China, SDRs, and the Dollar
China wants a new international reserve currency that is “disconnected from economic conditions and sovereign interests of any single country.” Countries acquire portfolios of foreign exchange when they limit the appreciation of the currencies in the face of balance-of-payments surpluses. China, which holds a huge portfolio of foreign exchange, mostly in dollar-denominated assets, claims that credit-based national reserve currencies, like the dollar, are inherently risky, contribute to global imbalances, and facilitate the spread of financial crises. The Peoples Bank of China recently recommended supplanting the dollar with Special Drawing Rights (SDRs).
The International Monetary Fund created SDRs as an international reserve in 1969 to solve problems that rose out of the Bretton Woods fixed-exchange-rate system. By the mid-1960s, U.S. dollar liabilities to foreigners exceeded the U.S. gold stock, effectively nullifying the linchpin of the Bretton Woods system, the U.S. promise to convert all dollars held abroad into gold at a fixed price. As a consequence of this development, some countries, notably France, sought to replace the dollar with a reserve currency unrelated to a single national currency, if not solely related to gold.
The IMF initially defined the SDR in terms of a fixed amount of gold (at that point in time equal to $1) and allocated 9.3 billion SDRs between 1970 and 1972 to member countries in proportion to their quotas. Following the widespread acceptance of floating exchange rates in the mid-1970s, the IMF redefined the SDR as weighted average of the U.S. dollar, the British pound, the Japanese yen, and the currencies that eventually comprised the euro, and made a second—and last—allocation of 21.4 billion SDRs between 1979 and 1981.
The SDR never supplanted the dollar as a reserve currency unit; instead, it devolved by and large into a unit of account. Despite repeated complaints about the dollar’s role as a reserve currency, particularly when the dollar depreciated on a broad basis, the dollar remains the world’s key international currency. A substantial portion of international trade—even trade not directly involving the United States—is routinely denominated in U.S. dollars. This is especially true of trade in fairly standardized commodities, like oil, coffee, and wheat, and products that trade in highly competitive markets. As a consequence, traders finance a good portion of their trade in dollars, so they maintain accounts, seek loans, and undertake other types of banking arrangements in dollars. Foreign banks, eager to serve their customers, hold portfolios of dollar assets and liabilities. With dollars widely traded and held, other dollar-denominated financial markets flourished.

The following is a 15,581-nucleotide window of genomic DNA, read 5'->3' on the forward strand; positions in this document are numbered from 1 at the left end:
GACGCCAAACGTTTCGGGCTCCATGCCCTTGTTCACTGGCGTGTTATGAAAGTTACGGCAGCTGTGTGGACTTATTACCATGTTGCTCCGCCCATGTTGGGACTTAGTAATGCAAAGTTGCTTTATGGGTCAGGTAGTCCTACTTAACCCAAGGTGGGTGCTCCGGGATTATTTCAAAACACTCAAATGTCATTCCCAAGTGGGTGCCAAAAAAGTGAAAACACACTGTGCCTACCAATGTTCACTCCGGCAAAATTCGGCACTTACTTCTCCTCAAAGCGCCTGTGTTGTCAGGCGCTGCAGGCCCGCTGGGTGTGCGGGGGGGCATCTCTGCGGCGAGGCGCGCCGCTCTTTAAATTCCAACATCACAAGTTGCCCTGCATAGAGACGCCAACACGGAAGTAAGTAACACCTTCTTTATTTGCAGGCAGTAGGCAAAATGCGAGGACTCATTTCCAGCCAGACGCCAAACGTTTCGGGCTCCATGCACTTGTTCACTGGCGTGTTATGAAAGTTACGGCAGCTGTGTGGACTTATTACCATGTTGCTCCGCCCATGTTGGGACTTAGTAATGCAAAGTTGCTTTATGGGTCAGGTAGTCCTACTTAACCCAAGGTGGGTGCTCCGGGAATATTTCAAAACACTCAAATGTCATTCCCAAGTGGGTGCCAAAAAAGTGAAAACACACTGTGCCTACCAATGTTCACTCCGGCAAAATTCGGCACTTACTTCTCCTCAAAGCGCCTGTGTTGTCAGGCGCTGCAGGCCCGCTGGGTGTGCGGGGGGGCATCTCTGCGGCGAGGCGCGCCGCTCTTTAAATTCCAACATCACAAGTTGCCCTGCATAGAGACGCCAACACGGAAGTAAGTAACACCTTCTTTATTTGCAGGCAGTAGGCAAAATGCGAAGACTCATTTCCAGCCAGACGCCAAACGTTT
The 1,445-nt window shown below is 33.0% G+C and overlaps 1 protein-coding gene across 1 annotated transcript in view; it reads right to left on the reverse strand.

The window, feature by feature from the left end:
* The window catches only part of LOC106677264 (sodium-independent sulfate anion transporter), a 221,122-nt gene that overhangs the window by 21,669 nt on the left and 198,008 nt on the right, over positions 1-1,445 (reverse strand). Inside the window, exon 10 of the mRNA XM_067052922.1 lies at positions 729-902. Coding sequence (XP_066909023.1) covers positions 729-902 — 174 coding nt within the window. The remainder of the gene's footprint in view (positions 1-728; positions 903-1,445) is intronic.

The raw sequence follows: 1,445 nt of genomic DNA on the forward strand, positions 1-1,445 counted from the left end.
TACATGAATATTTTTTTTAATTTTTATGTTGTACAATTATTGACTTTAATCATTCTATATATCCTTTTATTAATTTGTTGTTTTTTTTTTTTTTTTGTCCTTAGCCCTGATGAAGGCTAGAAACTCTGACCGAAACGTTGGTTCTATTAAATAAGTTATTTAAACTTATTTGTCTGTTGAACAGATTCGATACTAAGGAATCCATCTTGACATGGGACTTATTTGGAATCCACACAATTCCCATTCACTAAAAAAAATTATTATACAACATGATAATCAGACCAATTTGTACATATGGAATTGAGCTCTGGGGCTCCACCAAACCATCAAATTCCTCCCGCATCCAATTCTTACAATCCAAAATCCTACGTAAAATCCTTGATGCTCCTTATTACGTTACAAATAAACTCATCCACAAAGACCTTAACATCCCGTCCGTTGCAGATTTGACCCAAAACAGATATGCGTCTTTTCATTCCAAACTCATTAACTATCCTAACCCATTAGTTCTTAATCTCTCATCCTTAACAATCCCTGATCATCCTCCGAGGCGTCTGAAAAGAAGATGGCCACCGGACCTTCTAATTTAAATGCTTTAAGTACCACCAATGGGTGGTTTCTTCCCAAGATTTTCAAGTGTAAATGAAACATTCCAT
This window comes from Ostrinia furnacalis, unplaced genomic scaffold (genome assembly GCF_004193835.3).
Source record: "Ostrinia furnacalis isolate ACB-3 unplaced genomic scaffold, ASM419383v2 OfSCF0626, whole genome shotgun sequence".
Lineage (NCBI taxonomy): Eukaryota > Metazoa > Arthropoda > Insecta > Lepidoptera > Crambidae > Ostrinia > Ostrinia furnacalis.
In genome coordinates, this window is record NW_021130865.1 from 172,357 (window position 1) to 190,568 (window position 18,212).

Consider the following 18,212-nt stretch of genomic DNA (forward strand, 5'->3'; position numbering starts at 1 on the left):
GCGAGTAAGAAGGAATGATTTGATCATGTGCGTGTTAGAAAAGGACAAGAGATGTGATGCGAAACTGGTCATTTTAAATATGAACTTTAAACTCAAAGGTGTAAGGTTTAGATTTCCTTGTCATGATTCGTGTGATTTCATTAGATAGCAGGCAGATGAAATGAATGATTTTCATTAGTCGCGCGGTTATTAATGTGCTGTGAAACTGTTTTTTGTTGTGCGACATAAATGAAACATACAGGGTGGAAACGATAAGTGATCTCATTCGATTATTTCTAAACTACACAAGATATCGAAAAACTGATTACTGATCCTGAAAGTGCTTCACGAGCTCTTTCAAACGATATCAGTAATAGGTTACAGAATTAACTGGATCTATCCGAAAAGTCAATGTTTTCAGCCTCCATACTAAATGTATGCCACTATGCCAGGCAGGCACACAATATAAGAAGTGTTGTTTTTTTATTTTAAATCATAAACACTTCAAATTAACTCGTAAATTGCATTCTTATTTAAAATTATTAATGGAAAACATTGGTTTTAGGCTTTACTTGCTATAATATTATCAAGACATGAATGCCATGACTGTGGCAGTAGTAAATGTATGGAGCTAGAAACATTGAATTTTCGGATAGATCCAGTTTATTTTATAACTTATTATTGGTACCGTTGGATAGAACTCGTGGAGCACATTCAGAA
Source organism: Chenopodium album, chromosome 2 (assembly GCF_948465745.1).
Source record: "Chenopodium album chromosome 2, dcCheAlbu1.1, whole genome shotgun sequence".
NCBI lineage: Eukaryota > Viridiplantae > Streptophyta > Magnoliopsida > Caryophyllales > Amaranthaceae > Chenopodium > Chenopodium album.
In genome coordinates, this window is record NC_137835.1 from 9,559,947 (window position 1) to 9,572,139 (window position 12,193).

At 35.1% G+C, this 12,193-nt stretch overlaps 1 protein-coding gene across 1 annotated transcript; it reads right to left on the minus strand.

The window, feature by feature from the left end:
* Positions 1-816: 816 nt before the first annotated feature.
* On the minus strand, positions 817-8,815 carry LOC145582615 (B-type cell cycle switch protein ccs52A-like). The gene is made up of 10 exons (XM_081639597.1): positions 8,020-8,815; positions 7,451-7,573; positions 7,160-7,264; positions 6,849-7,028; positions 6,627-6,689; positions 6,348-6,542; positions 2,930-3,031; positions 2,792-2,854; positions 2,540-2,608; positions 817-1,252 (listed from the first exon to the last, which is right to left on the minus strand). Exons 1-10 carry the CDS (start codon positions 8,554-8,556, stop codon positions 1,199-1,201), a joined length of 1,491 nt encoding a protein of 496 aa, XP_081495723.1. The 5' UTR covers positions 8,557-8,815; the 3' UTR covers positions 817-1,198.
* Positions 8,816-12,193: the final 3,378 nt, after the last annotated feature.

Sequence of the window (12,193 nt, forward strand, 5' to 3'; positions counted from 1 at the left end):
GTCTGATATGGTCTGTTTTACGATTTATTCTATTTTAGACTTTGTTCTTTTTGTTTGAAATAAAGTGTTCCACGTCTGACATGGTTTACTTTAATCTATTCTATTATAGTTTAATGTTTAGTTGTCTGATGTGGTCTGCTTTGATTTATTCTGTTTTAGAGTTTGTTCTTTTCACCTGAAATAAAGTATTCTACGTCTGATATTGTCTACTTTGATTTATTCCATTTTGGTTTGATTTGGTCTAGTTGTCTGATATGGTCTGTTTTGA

This trading and financial network affords dollar users huge economies, which other currency networks do not match. Consequently, many foreign individuals, households, companies, and even governments maintain significant proportions of both their assets and their liabilities in dollar-denominated instruments. China, Japan, Russia, and India, for example, hold very large portfolios of dollar-denominated reserves. In some countries, notably Panama, the dollar has replaced national currencies. According to a 2007 survey, roughly $3.2 trillion worth of foreign exchange changes hands each day and 86 percent of those transactions involve dollars. The euro, the second-most widely used international currency, lags well behind the dollar.
Establishing the SDR as a new international reserve currency may be technically feasible, but it will be a long time before it can truly function as an international currency. Countries may convert their reserves into SDRs, but until the private sector adopts SDRs, these countries will still need to acquire dollars or euros or some other national currency to spend their reserves. The private sector will only adopt the SDR if it offers network benefits, comparable to the dollar, but that could take decades.
In the meantime, countries worried about their expanding dollar portfolios might take a different tack: Allow their currencies to float and adopt a domestic monetary policy focused on long-term price stability.